Creating the Plants and Paints Mural

Lucy Newman, the teen project manager of the Plants and Paints mural gave us her personal impressions about the project and the work her team did to beautify and connect a community.

What would Pittsburgh’s landscapes and communities look like if they were part of a healthy, functioning ecosystem?

This summer I participated in a project sponsored by Hive Pittsburgh in which a group of ten Pittsburgh high schoolers including myself were to paint a mural answering that question.

I thought the question was kind of intimidating at first. Where to begin? And how was I, who can barely draw a stick figure, supposed to paint a mural answering it? But this was the task, and we had a week to complete it. The weird thing was, it didn’t even seem hard: it seemed like fun. After a week, the mural was finished and we had all become great friends.

Plants and Paints muralists discussing their workBefore we even started painting, though, we had to think of what to paint. Luckily, we had a lot of help on this part. We talked to various environmental organizations, including Tree Pittsburgh, the Clean River Campaign, the Pittsburgh Parks Conservancy, the Sierra Club Allegheny Group, and Sylvania Navies, about our project, and they gave us their take on the most important components of a healthy ecosystem. We talked about many environmental issues, including biodiversity, green infrastructure, and energy sources. We looked at the issue from multiple perspectives–considering community involvement, politics, and economic issues as well as the environmental consequences of certain ideas.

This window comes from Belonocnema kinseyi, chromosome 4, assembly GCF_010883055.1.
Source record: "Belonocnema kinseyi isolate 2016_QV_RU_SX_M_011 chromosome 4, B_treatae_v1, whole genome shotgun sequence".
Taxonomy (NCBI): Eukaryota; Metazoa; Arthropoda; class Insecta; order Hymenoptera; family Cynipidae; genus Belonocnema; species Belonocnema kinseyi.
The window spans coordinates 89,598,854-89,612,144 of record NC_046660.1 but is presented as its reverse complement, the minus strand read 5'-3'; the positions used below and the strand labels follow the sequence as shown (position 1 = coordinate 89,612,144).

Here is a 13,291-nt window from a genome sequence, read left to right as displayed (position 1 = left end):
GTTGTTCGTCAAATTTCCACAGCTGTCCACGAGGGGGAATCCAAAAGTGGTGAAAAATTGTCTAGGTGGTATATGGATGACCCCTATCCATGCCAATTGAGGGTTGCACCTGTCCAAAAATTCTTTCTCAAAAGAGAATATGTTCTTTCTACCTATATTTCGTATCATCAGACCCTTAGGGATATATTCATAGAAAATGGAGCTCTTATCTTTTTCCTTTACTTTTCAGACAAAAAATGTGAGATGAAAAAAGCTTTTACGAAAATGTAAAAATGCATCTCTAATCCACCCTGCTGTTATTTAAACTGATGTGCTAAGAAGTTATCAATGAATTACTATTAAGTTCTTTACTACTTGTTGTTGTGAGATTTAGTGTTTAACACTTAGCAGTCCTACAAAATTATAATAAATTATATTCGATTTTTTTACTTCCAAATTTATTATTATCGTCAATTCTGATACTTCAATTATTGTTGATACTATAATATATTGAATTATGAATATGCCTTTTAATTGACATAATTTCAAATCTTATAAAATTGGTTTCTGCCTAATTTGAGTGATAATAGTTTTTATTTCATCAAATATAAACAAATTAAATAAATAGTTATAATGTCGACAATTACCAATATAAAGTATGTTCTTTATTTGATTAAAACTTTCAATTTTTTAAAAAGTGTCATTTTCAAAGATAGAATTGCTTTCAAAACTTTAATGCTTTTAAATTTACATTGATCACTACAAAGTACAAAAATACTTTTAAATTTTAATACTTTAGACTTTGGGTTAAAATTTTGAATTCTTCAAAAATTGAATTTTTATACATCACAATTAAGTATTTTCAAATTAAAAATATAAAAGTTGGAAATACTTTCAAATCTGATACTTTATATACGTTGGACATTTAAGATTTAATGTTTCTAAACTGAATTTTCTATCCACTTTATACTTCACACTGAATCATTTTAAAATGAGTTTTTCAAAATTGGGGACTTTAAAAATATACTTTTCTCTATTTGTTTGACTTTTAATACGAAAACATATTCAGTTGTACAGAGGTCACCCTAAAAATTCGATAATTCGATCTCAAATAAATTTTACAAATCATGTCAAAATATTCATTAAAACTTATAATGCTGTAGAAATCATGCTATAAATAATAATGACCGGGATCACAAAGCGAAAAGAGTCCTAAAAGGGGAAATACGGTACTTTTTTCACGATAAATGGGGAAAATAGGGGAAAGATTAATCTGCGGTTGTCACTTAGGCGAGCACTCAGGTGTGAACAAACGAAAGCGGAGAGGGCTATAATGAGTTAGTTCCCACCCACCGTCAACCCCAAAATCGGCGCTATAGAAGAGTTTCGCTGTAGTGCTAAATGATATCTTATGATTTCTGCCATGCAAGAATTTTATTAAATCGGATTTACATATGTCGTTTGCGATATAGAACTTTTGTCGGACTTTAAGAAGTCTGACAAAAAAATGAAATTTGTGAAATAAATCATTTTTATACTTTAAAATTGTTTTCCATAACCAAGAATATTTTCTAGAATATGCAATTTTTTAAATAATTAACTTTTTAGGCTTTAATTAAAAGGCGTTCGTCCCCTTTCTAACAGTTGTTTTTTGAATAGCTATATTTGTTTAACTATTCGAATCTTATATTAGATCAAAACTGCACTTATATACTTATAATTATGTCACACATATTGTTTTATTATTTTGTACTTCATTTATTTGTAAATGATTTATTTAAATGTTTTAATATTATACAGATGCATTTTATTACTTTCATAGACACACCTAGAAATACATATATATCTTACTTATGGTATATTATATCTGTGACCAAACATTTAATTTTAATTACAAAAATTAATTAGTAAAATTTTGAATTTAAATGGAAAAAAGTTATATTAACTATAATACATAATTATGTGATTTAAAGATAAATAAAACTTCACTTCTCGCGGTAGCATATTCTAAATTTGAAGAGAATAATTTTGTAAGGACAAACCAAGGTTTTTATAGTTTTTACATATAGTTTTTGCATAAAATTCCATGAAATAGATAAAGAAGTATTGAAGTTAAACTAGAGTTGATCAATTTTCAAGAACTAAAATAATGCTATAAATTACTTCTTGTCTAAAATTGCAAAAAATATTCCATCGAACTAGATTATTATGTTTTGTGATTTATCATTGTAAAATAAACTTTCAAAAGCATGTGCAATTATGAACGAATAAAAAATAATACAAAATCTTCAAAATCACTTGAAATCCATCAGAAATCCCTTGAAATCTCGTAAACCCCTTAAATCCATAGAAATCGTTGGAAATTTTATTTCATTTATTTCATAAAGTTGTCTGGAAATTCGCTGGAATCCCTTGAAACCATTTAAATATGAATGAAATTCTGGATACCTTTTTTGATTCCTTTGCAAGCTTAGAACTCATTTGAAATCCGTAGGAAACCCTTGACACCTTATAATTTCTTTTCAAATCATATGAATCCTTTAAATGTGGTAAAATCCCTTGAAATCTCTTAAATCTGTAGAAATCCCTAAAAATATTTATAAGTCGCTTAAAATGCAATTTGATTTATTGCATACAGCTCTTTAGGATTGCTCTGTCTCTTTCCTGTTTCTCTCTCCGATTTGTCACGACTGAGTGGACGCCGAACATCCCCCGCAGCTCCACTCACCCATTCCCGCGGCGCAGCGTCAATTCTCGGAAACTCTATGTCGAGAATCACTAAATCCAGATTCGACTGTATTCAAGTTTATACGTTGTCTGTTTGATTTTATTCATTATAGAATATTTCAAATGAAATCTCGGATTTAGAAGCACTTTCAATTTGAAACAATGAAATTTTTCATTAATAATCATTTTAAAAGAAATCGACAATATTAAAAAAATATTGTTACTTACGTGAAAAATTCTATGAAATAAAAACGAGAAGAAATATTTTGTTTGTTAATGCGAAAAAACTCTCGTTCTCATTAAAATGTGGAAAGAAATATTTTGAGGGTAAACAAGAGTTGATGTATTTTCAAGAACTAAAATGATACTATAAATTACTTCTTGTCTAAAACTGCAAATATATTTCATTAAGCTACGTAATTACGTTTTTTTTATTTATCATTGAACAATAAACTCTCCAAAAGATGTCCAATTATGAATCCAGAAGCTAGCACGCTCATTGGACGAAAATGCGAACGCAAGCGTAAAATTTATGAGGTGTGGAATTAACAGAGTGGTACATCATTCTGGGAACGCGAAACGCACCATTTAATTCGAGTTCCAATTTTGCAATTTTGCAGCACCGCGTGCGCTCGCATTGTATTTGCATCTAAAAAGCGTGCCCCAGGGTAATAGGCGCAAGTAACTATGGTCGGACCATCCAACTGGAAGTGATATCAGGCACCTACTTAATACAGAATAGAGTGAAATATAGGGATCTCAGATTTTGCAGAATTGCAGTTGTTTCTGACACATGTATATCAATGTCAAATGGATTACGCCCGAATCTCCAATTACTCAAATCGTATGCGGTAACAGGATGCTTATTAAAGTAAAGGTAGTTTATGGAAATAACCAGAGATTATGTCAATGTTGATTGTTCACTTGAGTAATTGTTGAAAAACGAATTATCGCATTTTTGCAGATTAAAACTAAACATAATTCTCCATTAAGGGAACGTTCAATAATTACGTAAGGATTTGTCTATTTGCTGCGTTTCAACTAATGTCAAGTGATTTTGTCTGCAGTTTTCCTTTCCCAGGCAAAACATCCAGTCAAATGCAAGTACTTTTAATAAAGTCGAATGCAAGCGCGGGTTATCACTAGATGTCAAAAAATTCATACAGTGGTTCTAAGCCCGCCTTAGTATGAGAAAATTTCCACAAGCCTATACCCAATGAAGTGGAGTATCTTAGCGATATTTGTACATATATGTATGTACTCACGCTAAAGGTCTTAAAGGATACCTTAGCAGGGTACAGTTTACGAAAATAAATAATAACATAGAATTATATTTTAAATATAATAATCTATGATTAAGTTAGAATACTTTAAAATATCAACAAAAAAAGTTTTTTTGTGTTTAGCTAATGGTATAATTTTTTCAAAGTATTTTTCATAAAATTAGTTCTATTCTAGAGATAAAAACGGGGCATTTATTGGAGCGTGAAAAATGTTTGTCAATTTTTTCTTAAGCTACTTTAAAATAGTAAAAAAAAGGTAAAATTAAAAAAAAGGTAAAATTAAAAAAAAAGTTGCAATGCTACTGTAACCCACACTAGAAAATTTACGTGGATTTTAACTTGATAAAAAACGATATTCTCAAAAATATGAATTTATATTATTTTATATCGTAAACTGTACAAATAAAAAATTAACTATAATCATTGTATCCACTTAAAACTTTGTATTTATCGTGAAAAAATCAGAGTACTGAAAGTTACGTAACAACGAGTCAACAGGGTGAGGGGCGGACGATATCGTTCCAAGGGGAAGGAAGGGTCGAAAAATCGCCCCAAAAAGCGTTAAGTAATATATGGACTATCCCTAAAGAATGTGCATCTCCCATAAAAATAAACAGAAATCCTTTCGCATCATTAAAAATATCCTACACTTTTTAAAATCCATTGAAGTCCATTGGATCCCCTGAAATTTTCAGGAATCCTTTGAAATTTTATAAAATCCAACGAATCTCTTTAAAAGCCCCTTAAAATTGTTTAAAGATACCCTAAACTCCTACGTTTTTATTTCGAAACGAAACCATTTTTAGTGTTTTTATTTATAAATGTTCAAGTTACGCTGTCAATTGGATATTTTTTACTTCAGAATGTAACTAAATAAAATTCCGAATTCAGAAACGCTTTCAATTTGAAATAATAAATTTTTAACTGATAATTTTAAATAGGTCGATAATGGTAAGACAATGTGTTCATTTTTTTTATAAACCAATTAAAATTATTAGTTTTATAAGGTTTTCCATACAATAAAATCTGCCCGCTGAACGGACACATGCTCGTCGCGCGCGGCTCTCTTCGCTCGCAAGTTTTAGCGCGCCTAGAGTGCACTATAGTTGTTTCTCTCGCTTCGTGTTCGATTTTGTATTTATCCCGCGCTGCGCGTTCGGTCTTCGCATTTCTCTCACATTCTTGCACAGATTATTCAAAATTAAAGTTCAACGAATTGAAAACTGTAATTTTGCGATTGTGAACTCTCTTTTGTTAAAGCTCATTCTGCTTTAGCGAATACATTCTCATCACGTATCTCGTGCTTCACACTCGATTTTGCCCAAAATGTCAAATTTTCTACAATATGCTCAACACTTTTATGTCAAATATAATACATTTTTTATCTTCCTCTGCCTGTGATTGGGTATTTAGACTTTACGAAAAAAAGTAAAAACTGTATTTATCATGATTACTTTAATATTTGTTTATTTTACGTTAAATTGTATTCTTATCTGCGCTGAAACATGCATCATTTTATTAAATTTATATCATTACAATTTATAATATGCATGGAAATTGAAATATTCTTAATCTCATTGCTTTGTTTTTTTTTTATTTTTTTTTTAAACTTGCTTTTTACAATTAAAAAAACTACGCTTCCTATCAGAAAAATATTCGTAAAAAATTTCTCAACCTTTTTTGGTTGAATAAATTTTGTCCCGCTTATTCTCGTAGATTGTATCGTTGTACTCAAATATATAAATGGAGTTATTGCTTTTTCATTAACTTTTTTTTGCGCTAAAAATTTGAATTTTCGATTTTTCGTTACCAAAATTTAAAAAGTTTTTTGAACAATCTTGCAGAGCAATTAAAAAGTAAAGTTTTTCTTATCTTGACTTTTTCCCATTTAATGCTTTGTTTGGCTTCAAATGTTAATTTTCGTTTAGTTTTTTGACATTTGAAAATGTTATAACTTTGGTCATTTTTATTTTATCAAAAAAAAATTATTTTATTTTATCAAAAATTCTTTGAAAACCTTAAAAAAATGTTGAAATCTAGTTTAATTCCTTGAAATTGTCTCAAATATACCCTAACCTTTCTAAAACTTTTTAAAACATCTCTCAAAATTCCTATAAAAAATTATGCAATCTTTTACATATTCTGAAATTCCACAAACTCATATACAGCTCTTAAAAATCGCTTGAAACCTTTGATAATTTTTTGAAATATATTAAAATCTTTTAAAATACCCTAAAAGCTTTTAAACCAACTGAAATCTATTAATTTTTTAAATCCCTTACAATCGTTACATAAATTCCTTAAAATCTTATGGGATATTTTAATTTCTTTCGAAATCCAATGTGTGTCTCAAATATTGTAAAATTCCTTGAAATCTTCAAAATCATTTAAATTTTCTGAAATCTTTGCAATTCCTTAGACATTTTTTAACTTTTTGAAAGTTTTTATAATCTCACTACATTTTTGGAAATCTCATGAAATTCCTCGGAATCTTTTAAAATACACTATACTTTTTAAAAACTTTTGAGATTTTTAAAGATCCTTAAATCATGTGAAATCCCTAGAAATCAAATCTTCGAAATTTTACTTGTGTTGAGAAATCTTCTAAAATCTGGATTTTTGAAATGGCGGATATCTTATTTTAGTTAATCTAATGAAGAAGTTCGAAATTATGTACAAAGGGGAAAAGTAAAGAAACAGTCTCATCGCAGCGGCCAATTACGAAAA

Next we used these ideas to create sketches. We split off into pairs; each pair had one garage door to paint, and there were five garage doors. Working together on this was really fun, and each group had a lot of artistic talent between the two members. We also got help from a few awesome local artists, Silvija Singh, Karen Coyne, and Maria Harrington. They helped us think about color and line, unity and continuity. I was amazed that by the end of the second day, each group had come up with such a great design.

The last three days of the week, we painted. We started by painting an outline of our designs in a neutral beige. Then we began filling in with color. We started with large sections that we could paint all in one color. After that, we began filling in details, adding swirls of white in the blue water of a river, drawing veins onto leaves.

And before we knew it, we were done! We had analyzed the question considering environmental, social, political, and economic aspects, and we had created a finished mural that depicted our answers. We had just designed a healthier, more sustainable future. And it was so fun, too!

Published September 30, 2013